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My own project was initially sparked by reading the Ezra Stiles Papers at Yale in the late 1980s. Stiles (1727-1795), a Congregationalist minister in Rhode Island and then president of Yale College, struggled with doubts about the truth of Christianity when he was a young man and wandered for a few years in what he later called the "darksome valley" of deism and skepticism. I was especially struck by the extent to which Stiles's doubts were his secret shame, concealed even from his family and closest friends as he shivered with fever on what he thought was his deathbed. After the American Revolution, the Reverend Stiles watched with grave concern as other doubters and deists came out of the closet and started to achieve positions of social prestige and political power. This was especially worrying at a time when states were rewriting their constitutions and reframing the relationship of church and state. There were few outspoken critics of Christianity like Ethan Allen, the Revolutionary War hero from Vermont who published Reason, the Only Oracle of Man in 1785. But Stiles saw dangerous trends in voters who were indifferent to a candidate's religious opinions and in public sentiments that seemed to oppose not only government establishing a particular Protestant sect but even the state merely patronizing and privileging Christianity in general. Stiles, therefore, understood religious skepticism first as a personal psychological struggle, later as a matter of intellectual debate (safely confined to the republic of letters), and finally as an ideological and political problem threatening the new American republic.
At the time I wondered to what degree Stiles's concerns could represent much more than his own religious and intellectual development. He was, after all, a clergyman's son in a region famous for the lingering habits of Puritanism, so dabbling in deism and skepticism might have seemed particularly radical and dangerous. He was also a revealing but not necessarily a representative thinker, and perhaps he was just projecting his own experience onto the nation. But reading and research in the years that followed have convinced me that from the creation of the first American republic in the Revolution to its dissolution in the Civil War, the relation of skepticism and faith would be played out again and again in similar terms but in different contexts.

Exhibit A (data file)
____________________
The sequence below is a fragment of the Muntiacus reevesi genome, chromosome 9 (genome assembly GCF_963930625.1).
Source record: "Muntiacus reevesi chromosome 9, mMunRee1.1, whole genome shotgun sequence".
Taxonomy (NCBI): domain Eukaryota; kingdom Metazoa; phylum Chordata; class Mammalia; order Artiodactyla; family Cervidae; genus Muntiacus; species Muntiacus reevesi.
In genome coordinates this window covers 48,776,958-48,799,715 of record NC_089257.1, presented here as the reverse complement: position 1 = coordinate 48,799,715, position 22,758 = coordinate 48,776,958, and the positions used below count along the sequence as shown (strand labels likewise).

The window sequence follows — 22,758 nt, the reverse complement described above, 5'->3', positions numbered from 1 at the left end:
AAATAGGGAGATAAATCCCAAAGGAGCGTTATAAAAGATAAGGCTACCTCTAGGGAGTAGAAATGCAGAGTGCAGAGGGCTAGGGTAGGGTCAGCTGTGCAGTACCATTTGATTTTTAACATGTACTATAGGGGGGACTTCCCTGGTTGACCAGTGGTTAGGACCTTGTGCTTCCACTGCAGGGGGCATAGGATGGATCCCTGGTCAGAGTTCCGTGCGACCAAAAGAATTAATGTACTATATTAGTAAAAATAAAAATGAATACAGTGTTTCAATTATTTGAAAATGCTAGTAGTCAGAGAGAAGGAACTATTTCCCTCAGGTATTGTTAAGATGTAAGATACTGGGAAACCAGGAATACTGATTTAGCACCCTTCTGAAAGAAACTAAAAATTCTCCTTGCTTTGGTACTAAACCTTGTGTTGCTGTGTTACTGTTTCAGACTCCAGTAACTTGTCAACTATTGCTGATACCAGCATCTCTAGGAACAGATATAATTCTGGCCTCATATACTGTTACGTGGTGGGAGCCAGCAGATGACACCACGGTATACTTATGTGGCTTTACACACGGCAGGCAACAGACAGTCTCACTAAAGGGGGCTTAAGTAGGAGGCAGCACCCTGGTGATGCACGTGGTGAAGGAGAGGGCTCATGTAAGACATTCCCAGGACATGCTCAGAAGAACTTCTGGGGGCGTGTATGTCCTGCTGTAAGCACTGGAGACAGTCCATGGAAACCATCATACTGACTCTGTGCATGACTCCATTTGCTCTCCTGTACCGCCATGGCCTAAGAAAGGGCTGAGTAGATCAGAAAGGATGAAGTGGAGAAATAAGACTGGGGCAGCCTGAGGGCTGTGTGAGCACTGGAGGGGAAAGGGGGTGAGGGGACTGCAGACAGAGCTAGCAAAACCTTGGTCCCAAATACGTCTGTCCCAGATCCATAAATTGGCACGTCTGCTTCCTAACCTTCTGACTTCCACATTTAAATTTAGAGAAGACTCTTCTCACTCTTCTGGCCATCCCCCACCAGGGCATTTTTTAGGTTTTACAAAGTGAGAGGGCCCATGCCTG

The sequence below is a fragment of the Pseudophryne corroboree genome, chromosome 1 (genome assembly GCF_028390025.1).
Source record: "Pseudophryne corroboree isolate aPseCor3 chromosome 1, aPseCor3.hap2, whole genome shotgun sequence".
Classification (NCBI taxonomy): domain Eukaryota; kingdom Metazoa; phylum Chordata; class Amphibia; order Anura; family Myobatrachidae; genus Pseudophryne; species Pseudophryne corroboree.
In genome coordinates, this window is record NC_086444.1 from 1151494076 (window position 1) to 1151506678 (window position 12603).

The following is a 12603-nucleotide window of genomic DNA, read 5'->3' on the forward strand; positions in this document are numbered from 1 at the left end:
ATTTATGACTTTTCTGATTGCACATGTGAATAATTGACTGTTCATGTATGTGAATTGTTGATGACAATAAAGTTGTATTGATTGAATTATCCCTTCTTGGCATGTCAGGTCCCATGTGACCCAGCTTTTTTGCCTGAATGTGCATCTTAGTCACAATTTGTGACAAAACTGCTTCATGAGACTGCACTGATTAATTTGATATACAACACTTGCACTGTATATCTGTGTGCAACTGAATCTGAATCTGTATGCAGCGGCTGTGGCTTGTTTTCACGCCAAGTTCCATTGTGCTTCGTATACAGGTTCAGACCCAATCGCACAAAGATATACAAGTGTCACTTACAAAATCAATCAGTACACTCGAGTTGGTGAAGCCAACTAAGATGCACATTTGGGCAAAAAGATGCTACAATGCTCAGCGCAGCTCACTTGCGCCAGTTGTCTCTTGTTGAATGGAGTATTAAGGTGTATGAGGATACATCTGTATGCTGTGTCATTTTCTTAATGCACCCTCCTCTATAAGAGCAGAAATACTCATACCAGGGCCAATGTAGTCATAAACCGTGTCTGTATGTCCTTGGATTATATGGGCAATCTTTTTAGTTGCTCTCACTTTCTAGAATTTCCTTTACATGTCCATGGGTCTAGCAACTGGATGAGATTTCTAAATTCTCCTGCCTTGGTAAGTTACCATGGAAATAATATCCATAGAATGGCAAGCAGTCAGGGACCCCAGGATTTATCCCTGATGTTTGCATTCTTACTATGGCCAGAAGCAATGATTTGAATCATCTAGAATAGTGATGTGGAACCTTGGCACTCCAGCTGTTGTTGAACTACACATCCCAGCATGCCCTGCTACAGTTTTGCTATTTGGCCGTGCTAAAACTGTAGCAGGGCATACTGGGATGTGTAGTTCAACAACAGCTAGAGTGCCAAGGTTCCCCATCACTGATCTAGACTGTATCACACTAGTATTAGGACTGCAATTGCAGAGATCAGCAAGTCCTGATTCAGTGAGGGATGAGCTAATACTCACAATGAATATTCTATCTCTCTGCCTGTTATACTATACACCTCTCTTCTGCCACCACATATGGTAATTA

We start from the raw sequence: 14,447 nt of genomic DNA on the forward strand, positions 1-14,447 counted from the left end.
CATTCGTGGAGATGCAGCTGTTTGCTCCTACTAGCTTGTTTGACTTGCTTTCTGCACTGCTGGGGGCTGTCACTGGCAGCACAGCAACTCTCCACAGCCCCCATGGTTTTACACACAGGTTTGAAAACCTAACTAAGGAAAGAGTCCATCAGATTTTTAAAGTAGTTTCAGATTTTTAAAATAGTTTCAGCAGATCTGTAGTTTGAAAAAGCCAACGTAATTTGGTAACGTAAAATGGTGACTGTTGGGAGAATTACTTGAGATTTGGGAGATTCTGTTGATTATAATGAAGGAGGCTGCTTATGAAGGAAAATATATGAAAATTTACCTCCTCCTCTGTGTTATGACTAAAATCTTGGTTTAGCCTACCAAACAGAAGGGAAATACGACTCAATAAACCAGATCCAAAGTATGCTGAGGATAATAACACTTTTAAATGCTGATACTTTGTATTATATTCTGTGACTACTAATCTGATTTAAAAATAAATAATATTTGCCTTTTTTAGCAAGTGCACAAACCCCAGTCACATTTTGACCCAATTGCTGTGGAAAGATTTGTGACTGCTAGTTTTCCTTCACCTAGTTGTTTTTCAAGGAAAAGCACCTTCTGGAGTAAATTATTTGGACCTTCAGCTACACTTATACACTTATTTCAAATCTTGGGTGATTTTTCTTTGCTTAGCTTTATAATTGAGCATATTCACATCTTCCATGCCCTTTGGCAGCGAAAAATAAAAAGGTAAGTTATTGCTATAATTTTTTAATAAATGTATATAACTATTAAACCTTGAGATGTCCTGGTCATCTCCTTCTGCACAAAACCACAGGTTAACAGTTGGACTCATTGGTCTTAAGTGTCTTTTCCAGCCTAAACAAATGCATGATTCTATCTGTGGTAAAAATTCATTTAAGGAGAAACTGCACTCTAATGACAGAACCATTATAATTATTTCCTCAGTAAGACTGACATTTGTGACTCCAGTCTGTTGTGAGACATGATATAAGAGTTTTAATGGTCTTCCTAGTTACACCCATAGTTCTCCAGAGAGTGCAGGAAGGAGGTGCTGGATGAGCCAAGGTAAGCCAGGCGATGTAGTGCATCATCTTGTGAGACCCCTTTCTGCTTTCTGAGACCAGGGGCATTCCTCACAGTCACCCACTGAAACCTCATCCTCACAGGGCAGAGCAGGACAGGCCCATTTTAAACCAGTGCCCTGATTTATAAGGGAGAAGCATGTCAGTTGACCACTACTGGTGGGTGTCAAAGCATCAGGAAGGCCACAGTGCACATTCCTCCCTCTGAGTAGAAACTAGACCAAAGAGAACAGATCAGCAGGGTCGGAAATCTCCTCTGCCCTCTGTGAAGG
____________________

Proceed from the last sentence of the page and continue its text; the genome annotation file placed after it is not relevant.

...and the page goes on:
For most people in this period, skepticism was more than the anxious uncertainty of doubt; it was doubt elaborated as a tool of inquiry and critique. In late eighteenth- and early nineteenth-century America, too, the term "skeptic" primarily and popularly referred to religious skeptics—that is, those who questioned or criticized the truth claims of what was considered to be true religion—Christianity—and not to the rare epistemologist using classical arguments or Cartesian methods to deny certainty in all forms of knowledge. There had long been plenty of sermons and tracts written for doubting Christians, who usually had doubts about the state of their souls or the pertinence of this or that Christian doctrine to their own lives. The skeptic, however, stepped outside the whole belief system, examining it from a critical distance and finding it wanting.
Faith, on the other hand, meant more than intellectual assent to a set of doctrines. It was a commitment of the whole self, a hope and trust that, if genuine, ought to be the foundation of an entire way of life and vision of the world. Beliefs, we might say, are linguistic formulations that try to give expression to and elaborate the cognitive content of faith as a lived experience; skepticism is the systematic critique of those beliefs and therefore of the rational dimensions of the faithful way of life
For spiritual power and authority, Protestants looked up to God through his word, they looked alongside themselves to fellow followers of Christ as they built Christian communities, and they looked within themselves for the work of the Holy Spirit. Skepticism attacked the authenticity of the scriptures, challenged the idea that either the sociability of religious affections or the historical success of the church attested to the truth of doctrine, and contested the notion that subjective experience could evidence contact with things supernatural and divine. Skepticism and faith were in a dynamic tension that was critically important to understanding the development of a dominant Protestantism.